‘Loving Cup’ is one of The Rolling Stones‘ most underrated album cuts. Featuring a genius piano arrangement from Nicky Hopkins, the Exile on Main St. track fuses honky-tonk country and folk-blues with the group’s signature take on rock and roll as Mick Jagger delights in revealing just how dishevelled and downtrodden he is. ‘Loving Cup’ was never bombastic or immediately catchy enough to be a single, but it’s a hidden gem that’s worth revisiting on one of the greatest albums of all time.
It shouldn’t come as any surprise that Jack White felt a kinship with the song. His noted love of both The Beatles and Led Zeppelin makes it inevitable that he would hold the same fondness towards the Stones, and White’s modern-day fusion of folk and blues with rock and roll makes ‘Loving Cup’ the perfect reference point. White always seems game to pay tribute to his musical heroes, but when it came to the Stones, he actually got to show off his fandom with the band themselves.
That opportunity came during The Rolling Stones’ two-night stand at The Beacon Theatre during the fall of 2006. Martin Scorsese was on hand those nights to shoot a concert film of the group, later released as Shine a Light in 2008. There are a couple of special guests during that concert film, including Christina Aguilera getting down and dirty on the Let It Bleed cut ‘Live With Me’ and Buddy Guy helped to add a genuine Chicago blues edge to Muddy Waters’ ‘Champagne and Reefer’.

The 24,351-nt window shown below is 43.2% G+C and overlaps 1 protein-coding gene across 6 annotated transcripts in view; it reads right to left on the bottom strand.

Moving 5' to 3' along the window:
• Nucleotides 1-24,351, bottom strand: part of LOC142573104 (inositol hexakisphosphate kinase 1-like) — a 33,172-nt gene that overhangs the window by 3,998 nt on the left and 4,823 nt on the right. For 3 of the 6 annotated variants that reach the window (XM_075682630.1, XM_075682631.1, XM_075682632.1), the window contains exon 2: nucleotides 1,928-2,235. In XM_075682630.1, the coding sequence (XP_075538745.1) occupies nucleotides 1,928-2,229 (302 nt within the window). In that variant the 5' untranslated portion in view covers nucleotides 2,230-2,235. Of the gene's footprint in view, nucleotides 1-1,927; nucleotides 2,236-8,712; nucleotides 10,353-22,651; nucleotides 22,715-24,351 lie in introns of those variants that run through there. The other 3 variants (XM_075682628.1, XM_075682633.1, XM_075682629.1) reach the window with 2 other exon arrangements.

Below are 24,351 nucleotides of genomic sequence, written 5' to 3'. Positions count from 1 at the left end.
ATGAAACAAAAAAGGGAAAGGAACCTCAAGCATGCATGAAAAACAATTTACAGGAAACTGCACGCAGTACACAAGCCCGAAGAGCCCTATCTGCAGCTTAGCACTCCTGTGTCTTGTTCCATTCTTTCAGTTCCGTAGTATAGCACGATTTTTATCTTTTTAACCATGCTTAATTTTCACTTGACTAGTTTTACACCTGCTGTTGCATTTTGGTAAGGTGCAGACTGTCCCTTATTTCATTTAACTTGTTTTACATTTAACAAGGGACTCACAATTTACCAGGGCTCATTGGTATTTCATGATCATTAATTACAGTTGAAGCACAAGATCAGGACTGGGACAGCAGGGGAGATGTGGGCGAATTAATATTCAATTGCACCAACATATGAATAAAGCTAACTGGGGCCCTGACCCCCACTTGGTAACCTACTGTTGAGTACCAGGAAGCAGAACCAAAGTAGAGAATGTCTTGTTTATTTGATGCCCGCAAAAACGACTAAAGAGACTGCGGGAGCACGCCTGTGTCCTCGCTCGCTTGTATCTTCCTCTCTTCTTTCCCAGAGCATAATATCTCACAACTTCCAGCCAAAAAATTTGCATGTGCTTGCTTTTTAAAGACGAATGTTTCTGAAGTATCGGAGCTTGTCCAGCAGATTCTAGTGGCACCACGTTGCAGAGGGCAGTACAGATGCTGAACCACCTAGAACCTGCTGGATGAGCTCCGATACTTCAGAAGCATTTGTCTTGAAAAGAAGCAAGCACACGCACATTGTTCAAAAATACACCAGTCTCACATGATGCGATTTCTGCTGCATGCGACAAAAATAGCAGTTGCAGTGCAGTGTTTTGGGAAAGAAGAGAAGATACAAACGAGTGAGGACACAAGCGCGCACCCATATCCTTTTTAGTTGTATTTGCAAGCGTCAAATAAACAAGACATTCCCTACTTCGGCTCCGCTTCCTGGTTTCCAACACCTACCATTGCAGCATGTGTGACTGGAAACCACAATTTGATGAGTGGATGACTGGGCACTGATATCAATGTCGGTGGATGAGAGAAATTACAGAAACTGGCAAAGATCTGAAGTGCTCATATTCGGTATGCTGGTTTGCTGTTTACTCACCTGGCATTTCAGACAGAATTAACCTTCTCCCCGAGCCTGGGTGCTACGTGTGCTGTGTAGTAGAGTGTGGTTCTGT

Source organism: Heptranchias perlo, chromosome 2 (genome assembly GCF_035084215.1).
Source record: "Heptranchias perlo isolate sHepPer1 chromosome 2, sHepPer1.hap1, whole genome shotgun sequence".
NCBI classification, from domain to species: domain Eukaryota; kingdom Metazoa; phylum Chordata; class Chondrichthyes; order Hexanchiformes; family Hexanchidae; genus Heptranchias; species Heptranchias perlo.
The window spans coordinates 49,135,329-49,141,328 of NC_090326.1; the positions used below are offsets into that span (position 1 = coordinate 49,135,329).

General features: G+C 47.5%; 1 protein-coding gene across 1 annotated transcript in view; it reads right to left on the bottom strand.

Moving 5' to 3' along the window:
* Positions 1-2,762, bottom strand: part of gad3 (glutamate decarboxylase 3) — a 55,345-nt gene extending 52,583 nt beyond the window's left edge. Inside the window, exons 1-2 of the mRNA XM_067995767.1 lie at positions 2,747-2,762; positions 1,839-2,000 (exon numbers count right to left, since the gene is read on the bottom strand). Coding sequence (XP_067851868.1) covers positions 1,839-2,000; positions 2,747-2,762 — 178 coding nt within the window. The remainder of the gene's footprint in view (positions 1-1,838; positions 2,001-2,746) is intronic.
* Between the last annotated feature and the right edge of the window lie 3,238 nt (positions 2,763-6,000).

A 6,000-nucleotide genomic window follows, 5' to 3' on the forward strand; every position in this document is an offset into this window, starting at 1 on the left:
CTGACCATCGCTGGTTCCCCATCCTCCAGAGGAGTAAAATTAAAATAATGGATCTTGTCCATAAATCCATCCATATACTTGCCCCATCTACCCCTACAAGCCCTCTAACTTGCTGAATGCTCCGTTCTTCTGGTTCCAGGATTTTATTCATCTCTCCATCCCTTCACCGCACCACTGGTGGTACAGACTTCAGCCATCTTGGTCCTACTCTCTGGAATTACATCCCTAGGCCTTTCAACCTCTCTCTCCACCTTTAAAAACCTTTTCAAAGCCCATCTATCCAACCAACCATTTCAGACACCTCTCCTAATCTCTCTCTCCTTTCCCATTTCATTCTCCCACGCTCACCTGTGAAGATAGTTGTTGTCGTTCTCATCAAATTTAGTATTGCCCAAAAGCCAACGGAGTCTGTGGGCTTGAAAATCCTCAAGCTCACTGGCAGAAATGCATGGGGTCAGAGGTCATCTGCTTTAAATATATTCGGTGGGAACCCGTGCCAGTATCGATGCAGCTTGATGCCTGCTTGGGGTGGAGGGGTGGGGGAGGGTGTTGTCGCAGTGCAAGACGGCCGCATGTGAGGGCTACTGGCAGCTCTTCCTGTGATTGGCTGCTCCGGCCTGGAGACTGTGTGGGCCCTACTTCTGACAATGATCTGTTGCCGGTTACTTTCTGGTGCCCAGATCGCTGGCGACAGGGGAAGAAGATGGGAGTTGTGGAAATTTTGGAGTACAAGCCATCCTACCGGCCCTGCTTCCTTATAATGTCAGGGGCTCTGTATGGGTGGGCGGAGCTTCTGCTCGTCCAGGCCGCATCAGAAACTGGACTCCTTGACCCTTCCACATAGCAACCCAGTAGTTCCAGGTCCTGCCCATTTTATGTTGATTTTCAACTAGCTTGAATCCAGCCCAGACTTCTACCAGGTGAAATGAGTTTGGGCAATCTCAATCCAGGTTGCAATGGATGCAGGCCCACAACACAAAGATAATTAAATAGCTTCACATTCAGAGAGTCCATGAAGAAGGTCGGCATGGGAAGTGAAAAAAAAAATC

White is also on hand to bring the country stomp of ‘Loving Cup’ to life. Trading vocal lines with Jagger, White adds an earnest sincerity to Jagger’s more refined “been there done that” professionalism. This is just another night for Jagger, but it clearly means the world to White, who seems to win over the more stately Jagger by getting close on the same mic to harmonize with him the same way that Jagger and Keith Richards used to do. Keef ain’t hitting those notes anymore, but White is more than willing to go big.
White also gets his chance with the band, slotting in between Richards and Ronnie Wood for some slide guitar action. When Keith puts an arm on White’s shoulder, the smile that breaks out on White’s face is unmistakable. He’s having the time of his life, getting to play with his heroes and standing shoulder to shoulder with them not as a fan but as a respected peer. It’s the kind of moment that any music fanatic dreams about.
Check out White’s take on ‘Loving Cup’ with the Stones down below.